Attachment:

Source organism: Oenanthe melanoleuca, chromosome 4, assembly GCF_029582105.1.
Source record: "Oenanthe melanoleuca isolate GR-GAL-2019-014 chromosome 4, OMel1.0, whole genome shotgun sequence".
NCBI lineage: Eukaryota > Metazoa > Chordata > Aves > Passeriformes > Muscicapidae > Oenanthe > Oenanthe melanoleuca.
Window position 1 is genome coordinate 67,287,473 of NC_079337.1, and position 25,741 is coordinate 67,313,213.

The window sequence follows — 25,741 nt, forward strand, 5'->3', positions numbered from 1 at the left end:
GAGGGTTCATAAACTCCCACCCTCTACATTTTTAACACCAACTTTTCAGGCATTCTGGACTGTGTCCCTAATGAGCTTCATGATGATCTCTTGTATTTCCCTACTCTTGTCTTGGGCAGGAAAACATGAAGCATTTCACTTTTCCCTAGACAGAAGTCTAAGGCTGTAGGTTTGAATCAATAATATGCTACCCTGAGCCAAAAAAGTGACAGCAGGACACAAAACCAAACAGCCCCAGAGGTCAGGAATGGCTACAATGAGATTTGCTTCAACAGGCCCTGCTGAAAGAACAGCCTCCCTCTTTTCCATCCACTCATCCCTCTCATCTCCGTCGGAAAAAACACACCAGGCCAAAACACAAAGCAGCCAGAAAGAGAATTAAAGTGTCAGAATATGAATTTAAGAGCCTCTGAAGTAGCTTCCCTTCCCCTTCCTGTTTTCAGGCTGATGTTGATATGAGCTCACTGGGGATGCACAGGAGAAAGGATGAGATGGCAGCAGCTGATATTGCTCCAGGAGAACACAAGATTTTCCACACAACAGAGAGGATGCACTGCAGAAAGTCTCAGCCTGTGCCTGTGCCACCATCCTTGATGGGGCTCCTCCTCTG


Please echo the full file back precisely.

Source organism: Oenanthe melanoleuca, chromosome 4, assembly GCF_029582105.1.
Source record: "Oenanthe melanoleuca isolate GR-GAL-2019-014 chromosome 4, OMel1.0, whole genome shotgun sequence".
NCBI lineage: Eukaryota > Metazoa > Chordata > Aves > Passeriformes > Muscicapidae > Oenanthe > Oenanthe melanoleuca.
Window position 1 is genome coordinate 67,287,473 of NC_079337.1, and position 25,741 is coordinate 67,313,213.

The window sequence follows — 25,741 nt, forward strand, 5'->3', positions numbered from 1 at the left end:
GAGGGTTCATAAACTCCCACCCTCTACATTTTTAACACCAACTTTTCAGGCATTCTGGACTGTGTCCCTAATGAGCTTCATGATGATCTCTTGTATTTCCCTACTCTTGTCTTGGGCAGGAAAACATGAAGCATTTCACTTTTCCCTAGACAGAAGTCTAAGGCTGTAGGTTTGAATCAATAATATGCTACCCTGAGCCAAAAAAGTGACAGCAGGACACAAAACCAAACAGCCCCAGAGGTCAGGAATGGCTACAATGAGATTTGCTTCAACAGGCCCTGCTGAAAGAACAGCCTCCCTCTTTTCCATCCACTCATCCCTCTCATCTCCGTCGGAAAAAACACACCAGGCCAAAACACAAAGCAGCCAGAAAGAGAATTAAAGTGTCAGAATATGAATTTAAGAGCCTCTGAAGTAGCTTCCCTTCCCCTTCCTGTTTTCAGGCTGATGTTGATATGAGCTCACTGGGGATGCACAGGAGAAAGGATGAGATGGCAGCAGCTGATATTGCTCCAGGAGAACACAAGATTTTCCACACAACAGAGAGGATGCACTGCAGAAAGTCTCAGCCTGTGCCTGTGCCACCATCCTTGATGGGGCTCCTCCTCTG